The surprise billing proposal from the House Energy & Commerce Committee had previously included a benchmark payment rate and an independent dispute resolution process allowing providers to appeal claims over $1,250. The Senate bill only included the payrate, but Sens. Bill Cassidy (R-La.) and Maggie Hassan (D-N.H.) agreed to a compromise with the House committee. Additionally, the agreement also includes other drug pricing transparency policies and raising the minimum age for purchasing tobacco to 21. (InsideHealthPolicy).
Updates to the Senate’s Drug Pricing Reduction Bill Include Funds for Medicare, Medicaid Extenders
Last week, Senate Finance Committee Chair Chuck Grassley (R-Iowa) and ranking member Ron Wyden (D-Ore.) released their updated drug pricing plan, known as the Prescription Drug Pricing Reduction Act, including additional provisions to fund Medicare and Medicaid extenders. The updated plan also includes details on how the bill’s savings would be utilized to cancel two years of cuts to disproportionate share hospital payments.
The updated measures would reduce costs to beneficiaries who exceed their deductible but do not reach the catastrophic phase of the Medicare Part D benefit and will allocate discounts more evenly across drug manufacturers. The bill’s savings will likely be used to pay for healthcare programs facing funding expiration at the end of the year. The committee hopes that the new measures will increase support from their Republican colleagues, who have been slow to support the bill since it was initially unveiled.
Senate lawmakers unveiled the plan a day after House leaders announced how House Speaker Nancy Pelosi’s (D-Calif.) drug pricing bill would be reinvested into additional Medicare benefits and extenders. Finance committee staff confirmed that they are waiting on the Congressional Budget Office to inform the committee on how much the measures would save. (InsideHealthPolicy).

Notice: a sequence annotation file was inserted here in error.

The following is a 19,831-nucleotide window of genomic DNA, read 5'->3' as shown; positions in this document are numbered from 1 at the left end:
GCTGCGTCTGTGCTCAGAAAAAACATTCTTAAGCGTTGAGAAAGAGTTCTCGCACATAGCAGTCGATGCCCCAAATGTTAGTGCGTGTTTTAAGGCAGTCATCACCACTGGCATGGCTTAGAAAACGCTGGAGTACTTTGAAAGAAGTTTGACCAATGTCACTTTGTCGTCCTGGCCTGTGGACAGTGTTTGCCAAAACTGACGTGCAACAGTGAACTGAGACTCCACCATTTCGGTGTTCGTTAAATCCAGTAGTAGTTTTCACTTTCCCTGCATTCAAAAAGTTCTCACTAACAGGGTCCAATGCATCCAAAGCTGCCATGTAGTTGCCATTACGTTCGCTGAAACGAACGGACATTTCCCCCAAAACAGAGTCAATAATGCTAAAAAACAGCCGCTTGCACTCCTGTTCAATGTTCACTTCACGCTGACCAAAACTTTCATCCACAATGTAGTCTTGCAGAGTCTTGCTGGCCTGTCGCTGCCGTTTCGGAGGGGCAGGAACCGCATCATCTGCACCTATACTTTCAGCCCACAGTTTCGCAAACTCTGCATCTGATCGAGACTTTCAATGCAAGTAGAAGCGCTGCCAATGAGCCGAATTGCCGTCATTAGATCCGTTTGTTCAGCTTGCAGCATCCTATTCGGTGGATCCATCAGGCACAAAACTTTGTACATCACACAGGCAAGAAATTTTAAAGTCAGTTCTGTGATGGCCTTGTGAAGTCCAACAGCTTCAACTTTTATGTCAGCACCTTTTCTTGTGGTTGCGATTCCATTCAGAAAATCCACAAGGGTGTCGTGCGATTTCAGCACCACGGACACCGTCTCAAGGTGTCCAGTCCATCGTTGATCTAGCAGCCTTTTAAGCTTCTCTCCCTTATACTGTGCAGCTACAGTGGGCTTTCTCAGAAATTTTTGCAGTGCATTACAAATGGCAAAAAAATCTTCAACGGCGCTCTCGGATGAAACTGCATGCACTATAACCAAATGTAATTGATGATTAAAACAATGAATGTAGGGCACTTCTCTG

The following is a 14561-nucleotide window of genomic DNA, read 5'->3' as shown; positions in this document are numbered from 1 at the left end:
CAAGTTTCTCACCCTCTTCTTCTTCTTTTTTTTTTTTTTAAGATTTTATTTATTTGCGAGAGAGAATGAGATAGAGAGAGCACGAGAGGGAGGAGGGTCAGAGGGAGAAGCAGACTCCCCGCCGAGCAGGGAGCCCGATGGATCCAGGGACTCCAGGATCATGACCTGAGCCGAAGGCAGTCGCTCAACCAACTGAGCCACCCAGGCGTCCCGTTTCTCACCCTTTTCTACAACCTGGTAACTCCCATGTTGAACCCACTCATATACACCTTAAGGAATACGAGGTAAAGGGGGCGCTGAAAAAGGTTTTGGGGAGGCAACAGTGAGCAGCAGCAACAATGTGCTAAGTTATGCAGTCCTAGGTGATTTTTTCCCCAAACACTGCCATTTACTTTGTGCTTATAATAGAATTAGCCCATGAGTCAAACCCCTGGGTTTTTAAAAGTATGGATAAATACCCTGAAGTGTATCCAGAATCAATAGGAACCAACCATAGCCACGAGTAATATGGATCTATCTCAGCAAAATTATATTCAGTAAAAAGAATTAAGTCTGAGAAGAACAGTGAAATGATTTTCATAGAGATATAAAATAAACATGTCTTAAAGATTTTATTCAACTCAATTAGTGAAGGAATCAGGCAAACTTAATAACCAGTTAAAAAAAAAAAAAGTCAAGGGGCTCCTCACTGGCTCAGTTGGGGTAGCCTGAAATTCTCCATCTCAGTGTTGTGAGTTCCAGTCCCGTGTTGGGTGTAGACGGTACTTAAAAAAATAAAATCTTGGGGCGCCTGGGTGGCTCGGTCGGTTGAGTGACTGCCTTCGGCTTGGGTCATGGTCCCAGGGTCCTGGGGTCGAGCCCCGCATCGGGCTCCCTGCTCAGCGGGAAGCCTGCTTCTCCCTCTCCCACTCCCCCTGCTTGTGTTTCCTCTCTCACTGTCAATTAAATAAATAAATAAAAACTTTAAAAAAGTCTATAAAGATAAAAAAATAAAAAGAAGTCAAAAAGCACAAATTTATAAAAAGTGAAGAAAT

CMS Report Links National Health Spending to ACA’s Health Insurance Tax in 2018
According to a new report from the Centers for Medicare and Medicaid Services (CMS), national health expenditures (NHE) grew 4.6% to $3.6 trillion, or $11,712 per person, in 2018. The increase was driven by faster growth in both private health insurance and Medicare, as well as the Affordable Care Act’s health insurance tax that was reinstated in 2018.
“Healthcare spending growth picked up across all major payers in 2018 as medical prices grew faster, due in part to the reinstatement of the health insurance tax on all health insurance providers,” said Micah Hartman of the CMS Office of the Actuary. “However, economic growth outpaced healthcare spending and the share of the economy devoted to healthcare fell.”
Congress had delayed the tax several times in recent years, but reinstated it in 2018 after the Consolidated Appropriations Act of 2016 instituted a one-year moratorium on it for 2017. Advocates for a delay or repeal of the tax, including the Public Sector Roundtable and a group via the Stop the HIT Coalition, hope that the report’s findings will push Congress to act and suspend the tax. A spokesperson for the coalition suggested that the tax’s biggest flaw is that it forces consumers to pay additional sales tax “at a time when making health care affordable is a priority of Congress and Americans. The health insurance tax harms consumers because it increases their premiums.” (InsideHealthPolicy).